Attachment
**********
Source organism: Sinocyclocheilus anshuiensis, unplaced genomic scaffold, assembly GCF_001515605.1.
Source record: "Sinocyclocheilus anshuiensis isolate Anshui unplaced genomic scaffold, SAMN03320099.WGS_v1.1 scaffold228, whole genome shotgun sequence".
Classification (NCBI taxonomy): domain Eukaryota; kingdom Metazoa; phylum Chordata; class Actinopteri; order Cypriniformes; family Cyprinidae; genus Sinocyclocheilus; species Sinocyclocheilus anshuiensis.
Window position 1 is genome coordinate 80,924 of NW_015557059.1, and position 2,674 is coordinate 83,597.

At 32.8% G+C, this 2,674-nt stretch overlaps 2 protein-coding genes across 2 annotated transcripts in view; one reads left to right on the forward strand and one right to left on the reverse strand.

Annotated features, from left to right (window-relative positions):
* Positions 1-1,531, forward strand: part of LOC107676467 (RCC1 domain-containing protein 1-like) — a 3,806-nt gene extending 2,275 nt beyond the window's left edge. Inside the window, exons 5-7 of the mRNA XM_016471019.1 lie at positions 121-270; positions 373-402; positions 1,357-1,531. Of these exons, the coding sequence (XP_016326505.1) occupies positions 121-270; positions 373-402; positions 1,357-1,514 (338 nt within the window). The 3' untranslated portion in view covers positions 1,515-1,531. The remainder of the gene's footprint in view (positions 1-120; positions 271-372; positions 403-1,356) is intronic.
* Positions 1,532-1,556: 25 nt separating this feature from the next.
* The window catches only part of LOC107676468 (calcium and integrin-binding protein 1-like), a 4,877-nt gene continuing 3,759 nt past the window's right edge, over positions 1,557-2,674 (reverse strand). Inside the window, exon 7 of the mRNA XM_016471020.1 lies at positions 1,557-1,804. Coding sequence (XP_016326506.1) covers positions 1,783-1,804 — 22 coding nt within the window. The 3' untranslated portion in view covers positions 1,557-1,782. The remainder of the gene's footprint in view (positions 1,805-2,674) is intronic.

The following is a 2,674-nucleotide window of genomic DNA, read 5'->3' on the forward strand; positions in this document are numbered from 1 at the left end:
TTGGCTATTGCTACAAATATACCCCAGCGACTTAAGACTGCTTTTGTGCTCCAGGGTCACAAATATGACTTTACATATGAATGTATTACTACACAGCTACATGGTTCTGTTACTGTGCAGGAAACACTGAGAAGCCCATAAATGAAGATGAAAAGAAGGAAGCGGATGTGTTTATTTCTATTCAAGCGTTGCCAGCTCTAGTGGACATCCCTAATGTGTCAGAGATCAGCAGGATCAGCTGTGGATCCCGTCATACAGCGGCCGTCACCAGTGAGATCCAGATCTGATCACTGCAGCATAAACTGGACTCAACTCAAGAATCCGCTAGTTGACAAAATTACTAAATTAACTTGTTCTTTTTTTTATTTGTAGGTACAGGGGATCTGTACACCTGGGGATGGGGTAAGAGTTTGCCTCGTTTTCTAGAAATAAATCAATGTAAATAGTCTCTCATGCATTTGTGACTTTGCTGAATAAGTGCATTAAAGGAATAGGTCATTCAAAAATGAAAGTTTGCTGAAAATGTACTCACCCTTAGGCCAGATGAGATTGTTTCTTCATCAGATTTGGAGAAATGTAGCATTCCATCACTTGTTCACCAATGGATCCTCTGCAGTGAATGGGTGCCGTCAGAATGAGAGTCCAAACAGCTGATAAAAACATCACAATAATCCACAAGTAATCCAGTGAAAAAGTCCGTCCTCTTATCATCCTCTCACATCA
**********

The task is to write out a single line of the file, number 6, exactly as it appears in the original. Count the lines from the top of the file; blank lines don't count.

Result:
Annotated features, from left to right (window-relative positions):